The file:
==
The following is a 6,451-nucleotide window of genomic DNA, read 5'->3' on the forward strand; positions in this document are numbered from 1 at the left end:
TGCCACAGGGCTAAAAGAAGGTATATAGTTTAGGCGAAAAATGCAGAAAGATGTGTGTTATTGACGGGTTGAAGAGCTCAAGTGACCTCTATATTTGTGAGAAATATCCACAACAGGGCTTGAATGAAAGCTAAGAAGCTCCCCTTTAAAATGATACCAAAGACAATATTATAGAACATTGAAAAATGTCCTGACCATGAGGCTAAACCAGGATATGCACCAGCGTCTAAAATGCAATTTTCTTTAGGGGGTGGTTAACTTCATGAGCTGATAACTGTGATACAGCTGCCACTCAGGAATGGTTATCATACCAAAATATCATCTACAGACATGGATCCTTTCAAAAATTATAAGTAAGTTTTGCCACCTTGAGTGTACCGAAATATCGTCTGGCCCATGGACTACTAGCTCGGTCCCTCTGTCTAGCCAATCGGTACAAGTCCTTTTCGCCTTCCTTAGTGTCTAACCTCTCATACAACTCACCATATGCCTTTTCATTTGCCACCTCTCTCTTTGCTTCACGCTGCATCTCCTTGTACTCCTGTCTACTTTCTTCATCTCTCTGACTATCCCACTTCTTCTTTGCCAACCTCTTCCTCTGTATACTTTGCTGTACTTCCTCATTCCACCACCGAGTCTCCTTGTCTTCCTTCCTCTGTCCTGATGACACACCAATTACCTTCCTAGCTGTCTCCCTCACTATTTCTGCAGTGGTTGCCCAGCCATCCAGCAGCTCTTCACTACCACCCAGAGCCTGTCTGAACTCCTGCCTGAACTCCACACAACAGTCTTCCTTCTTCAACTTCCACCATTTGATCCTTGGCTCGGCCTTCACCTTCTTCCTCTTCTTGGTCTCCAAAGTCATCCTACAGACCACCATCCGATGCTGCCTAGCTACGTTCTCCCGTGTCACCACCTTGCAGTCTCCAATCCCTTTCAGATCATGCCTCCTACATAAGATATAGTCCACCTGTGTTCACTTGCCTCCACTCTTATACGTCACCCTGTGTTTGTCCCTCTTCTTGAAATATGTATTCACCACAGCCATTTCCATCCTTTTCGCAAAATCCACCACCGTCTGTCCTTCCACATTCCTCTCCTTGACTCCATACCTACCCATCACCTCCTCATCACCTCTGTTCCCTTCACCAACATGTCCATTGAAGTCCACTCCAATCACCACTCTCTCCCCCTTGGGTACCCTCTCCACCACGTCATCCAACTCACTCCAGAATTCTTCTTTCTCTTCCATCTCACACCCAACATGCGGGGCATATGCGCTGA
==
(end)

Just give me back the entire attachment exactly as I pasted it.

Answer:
The following is a 6,451-nucleotide window of genomic DNA, read 5'->3' on the forward strand; positions in this document are numbered from 1 at the left end:
TGCCACAGGGCTAAAAGAAGGTATATAGTTTAGGCGAAAAATGCAGAAAGATGTGTGTTATTGACGGGTTGAAGAGCTCAAGTGACCTCTATATTTGTGAGAAATATCCACAACAGGGCTTGAATGAAAGCTAAGAAGCTCCCCTTTAAAATGATACCAAAGACAATATTATAGAACATTGAAAAATGTCCTGACCATGAGGCTAAACCAGGATATGCACCAGCGTCTAAAATGCAATTTTCTTTAGGGGGTGGTTAACTTCATGAGCTGATAACTGTGATACAGCTGCCACTCAGGAATGGTTATCATACCAAAATATCATCTACAGACATGGATCCTTTCAAAAATTATAAGTAAGTTTTGCCACCTTGAGTGTACCGAAATATCGTCTGGCCCATGGACTACTAGCTCGGTCCCTCTGTCTAGCCAATCGGTACAAGTCCTTTTCGCCTTCCTTAGTGTCTAACCTCTCATACAACTCACCATATGCCTTTTCATTTGCCACCTCTCTCTTTGCTTCACGCTGCATCTCCTTGTACTCCTGTCTACTTTCTTCATCTCTCTGACTATCCCACTTCTTCTTTGCCAACCTCTTCCTCTGTATACTTTGCTGTACTTCCTCATTCCACCACCGAGTCTCCTTGTCTTCCTTCCTCTGTCCTGATGACACACCAATTACCTTCCTAGCTGTCTCCCTCACTATTTCTGCAGTGGTTGCCCAGCCATCCAGCAGCTCTTCACTACCACCCAGAGCCTGTCTGAACTCCTGCCTGAACTCCACACAACAGTCTTCCTTCTTCAACTTCCACCATTTGATCCTTGGCTCGGCCTTCACCTTCTTCCTCTTCTTGGTCTCCAAAGTCATCCTACAGACCACCATCCGATGCTGCCTAGCTACGTTCTCCCGTGTCACCACCTTGCAGTCTCCAATCCCTTTCAGATCATGCCTCCTACATAAGATATAGTCCACCTGTGTTCACTTGCCTCCACTCTTATACGTCACCCTGTGTTTGTCCCTCTTCTTGAAATATGTATTCACCACAGCCATTTCCATCCTTTTCGCAAAATCCACCACCGTCTGTCCTTCCACATTCCTCTCCTTGACTCCATACCTACCCATCACCTCCTCATCACCTCTGTTCCCTTCACCAACATGTCCATTGAAGTCCACTCCAATCACCACTCTCTCCCCCTTGGGTACCCTCTCCACCACGTCATCCAACTCACTCCAGAATTCTTCTTTCTCTTCCATCTCACACCCAACATGCGGGGCATATGCGCTGA